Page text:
By John L. Ross / Staff Writer
Eight of the 11 Whitley County Jailer candidates gathered in Williamsburg City Hall Monday to let citizens know what they plan to do if they are elected to the seat.
The primary election is May 20.
The eight candidates who participated in the UNITE-sponsored event were Russell Smith, Dan Essek, Sandra Hoke, Melinda Moses, Tommy Hurst, Brian Lawson, Robert Taylor and Shawn Jackson.
Candidates not participating were Arnold “Gene” Young, Will Leach, and Ralph Skidmore.
The 90-minute forum was moderated by Angie Bowlin, a victims’ advocate. Eight questions were asked of candidates, with each candidate getting an opportunity to answer one of the questions first.
Each candidate was offered the chance to introduce themselves to the standing-room only crowd.
Smith said he’s been in business for more than 20 years and that he “likes to help people who have a need.”
Essek said he was a retired truck driver and would “like a chance to solve the problems” at the Whitley County Detention Center. He said he’d find “where the exact problems” were and that he “would solve each one, one by one.”
He added that he’s concerned about the number of inmates testing positive for drugs.
Hoke said that she’d been employed with the jail for 9 years and is the current chief deputy jailer.
She said the community takes care of the family members and the inmates and that she wants to serve that community.
Moses said she had worked at the jail for some time and she while there she “didn’t kill anybody,” but that someone did die while she was there. She explained that inmate had swallowed something prior to being incarcerated and died from that.
Moses said that the problem in Whitley County is addiction. “If it’s not hit your home yet...it’s coming,” she said.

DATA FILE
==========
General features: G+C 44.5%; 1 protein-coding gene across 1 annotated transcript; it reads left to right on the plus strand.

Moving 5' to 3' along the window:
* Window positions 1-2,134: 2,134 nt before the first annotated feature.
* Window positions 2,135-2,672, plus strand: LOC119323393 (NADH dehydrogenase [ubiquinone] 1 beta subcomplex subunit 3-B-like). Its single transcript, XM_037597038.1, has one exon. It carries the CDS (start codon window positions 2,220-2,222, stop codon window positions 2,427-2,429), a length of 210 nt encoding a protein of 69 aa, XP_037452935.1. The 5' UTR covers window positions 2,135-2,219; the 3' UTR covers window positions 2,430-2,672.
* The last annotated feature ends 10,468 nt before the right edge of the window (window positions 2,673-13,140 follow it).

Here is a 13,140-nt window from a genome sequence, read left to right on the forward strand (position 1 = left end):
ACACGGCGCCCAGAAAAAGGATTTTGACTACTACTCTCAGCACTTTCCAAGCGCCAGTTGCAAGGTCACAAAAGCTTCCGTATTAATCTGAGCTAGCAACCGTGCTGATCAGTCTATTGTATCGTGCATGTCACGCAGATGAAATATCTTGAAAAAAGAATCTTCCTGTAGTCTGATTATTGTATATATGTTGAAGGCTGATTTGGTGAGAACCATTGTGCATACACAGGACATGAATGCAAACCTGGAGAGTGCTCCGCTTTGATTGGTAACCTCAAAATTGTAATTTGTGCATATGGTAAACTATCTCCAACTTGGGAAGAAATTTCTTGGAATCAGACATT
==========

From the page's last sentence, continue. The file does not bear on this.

She added that she wanted to improve leadership, improve the relationship with law enforcement and improve the relationship with the judges.
Hurst said he’d began working in a grocery store and eventually became the store’s manager.
He also said as jailer, he had ideas about policies and procedures he’d like to implement at the detention center. Hurst said he’d see what worked and what didn’t work.
He also described his experience for the job, including time as a shift supervisor in Warren County. He added that he wants to boost collaboration between agencies during all hours of the day and night and that he “has an impeccable record” when it comes to organization.
Lawson said as a father of three small children, he is concerned about the community. He said he has 9 years in law enforcement, but that he has also been a school resource officer and a substitute teacher in the schools, as well as various coaching positions. “I understand the challenges” of the position, Lawson said.
He added that he would seek “every avenue for revenue I can find” to benefit Whitley County with “faith, family and community.”
Taylor said that he had more than 20 years of military service, including two tours of Iraq.
He said that he had 11 years of correctional institution experience, eight of those with the Federal Bureau of Prisons.
He added that he would implement different programs to make the jail work. He said that one problem facing the jail is habitual offenders. He said that if the inmates are provided some job skills they would be less likely back in the detention center.
“(There are) different programs to implement,” he said, adding that policies and procedures need to be in place “to make it work for the community.”
Jackson said “there are so many things (that are) good in this county -- (and the) jail can be successful.”
He added that “if you surround yourself with good people (you can) make good things happen.”
Jackson added that he also agrees with implementing drug testing for all employees of the jail.
Editor’s Note: Due to press time, the second part to this story will appear in the Wednesday edition of The Times-Tribune. /